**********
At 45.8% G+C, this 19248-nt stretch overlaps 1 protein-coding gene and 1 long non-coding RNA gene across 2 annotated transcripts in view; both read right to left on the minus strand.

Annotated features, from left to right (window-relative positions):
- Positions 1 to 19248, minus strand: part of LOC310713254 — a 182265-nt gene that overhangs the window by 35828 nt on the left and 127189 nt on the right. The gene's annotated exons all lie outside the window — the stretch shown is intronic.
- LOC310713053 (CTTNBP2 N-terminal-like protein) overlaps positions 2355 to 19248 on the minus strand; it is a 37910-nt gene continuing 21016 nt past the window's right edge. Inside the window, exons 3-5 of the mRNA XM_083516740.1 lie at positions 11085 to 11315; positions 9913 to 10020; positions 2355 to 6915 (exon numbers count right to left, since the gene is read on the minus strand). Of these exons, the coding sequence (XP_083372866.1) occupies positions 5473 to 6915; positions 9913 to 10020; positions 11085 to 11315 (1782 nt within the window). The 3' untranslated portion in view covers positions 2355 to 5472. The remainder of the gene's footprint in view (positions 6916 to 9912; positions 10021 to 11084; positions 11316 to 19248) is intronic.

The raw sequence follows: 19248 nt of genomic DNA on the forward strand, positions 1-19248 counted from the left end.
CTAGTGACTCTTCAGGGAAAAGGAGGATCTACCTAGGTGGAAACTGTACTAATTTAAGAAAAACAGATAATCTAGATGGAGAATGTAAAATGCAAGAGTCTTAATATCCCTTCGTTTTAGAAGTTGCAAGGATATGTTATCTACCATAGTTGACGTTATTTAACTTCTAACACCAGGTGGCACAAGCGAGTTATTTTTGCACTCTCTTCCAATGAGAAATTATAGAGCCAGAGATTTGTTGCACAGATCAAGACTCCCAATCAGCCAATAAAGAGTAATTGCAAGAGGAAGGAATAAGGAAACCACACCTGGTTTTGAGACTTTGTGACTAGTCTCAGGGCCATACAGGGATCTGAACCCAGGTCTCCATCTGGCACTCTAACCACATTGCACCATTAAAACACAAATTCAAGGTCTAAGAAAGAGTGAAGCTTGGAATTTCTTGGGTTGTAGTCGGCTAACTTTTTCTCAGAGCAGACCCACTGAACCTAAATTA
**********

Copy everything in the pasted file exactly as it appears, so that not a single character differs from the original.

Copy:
At 45.8% G+C, this 19248-nt stretch overlaps 1 protein-coding gene and 1 long non-coding RNA gene across 2 annotated transcripts in view; both read right to left on the minus strand.

Annotated features, from left to right (window-relative positions):
- Positions 1 to 19248, minus strand: part of LOC310713254 — a 182265-nt gene that overhangs the window by 35828 nt on the left and 127189 nt on the right. The gene's annotated exons all lie outside the window — the stretch shown is intronic.
- LOC310713053 (CTTNBP2 N-terminal-like protein) overlaps positions 2355 to 19248 on the minus strand; it is a 37910-nt gene continuing 21016 nt past the window's right edge. Inside the window, exons 3-5 of the mRNA XM_083516740.1 lie at positions 11085 to 11315; positions 9913 to 10020; positions 2355 to 6915 (exon numbers count right to left, since the gene is read on the minus strand). Of these exons, the coding sequence (XP_083372866.1) occupies positions 5473 to 6915; positions 9913 to 10020; positions 11085 to 11315 (1782 nt within the window). The 3' untranslated portion in view covers positions 2355 to 5472. The remainder of the gene's footprint in view (positions 6916 to 9912; positions 10021 to 11084; positions 11316 to 19248) is intronic.

The raw sequence follows: 19248 nt of genomic DNA on the forward strand, positions 1-19248 counted from the left end.
CTAGTGACTCTTCAGGGAAAAGGAGGATCTACCTAGGTGGAAACTGTACTAATTTAAGAAAAACAGATAATCTAGATGGAGAATGTAAAATGCAAGAGTCTTAATATCCCTTCGTTTTAGAAGTTGCAAGGATATGTTATCTACCATAGTTGACGTTATTTAACTTCTAACACCAGGTGGCACAAGCGAGTTATTTTTGCACTCTCTTCCAATGAGAAATTATAGAGCCAGAGATTTGTTGCACAGATCAAGACTCCCAATCAGCCAATAAAGAGTAATTGCAAGAGGAAGGAATAAGGAAACCACACCTGGTTTTGAGACTTTGTGACTAGTCTCAGGGCCATACAGGGATCTGAACCCAGGTCTCCATCTGGCACTCTAACCACATTGCACCATTAAAACACAAATTCAAGGTCTAAGAAAGAGTGAAGCTTGGAATTTCTTGGGTTGTAGTCGGCTAACTTTTTCTCAGAGCAGACCCACTGAACCTAAATTA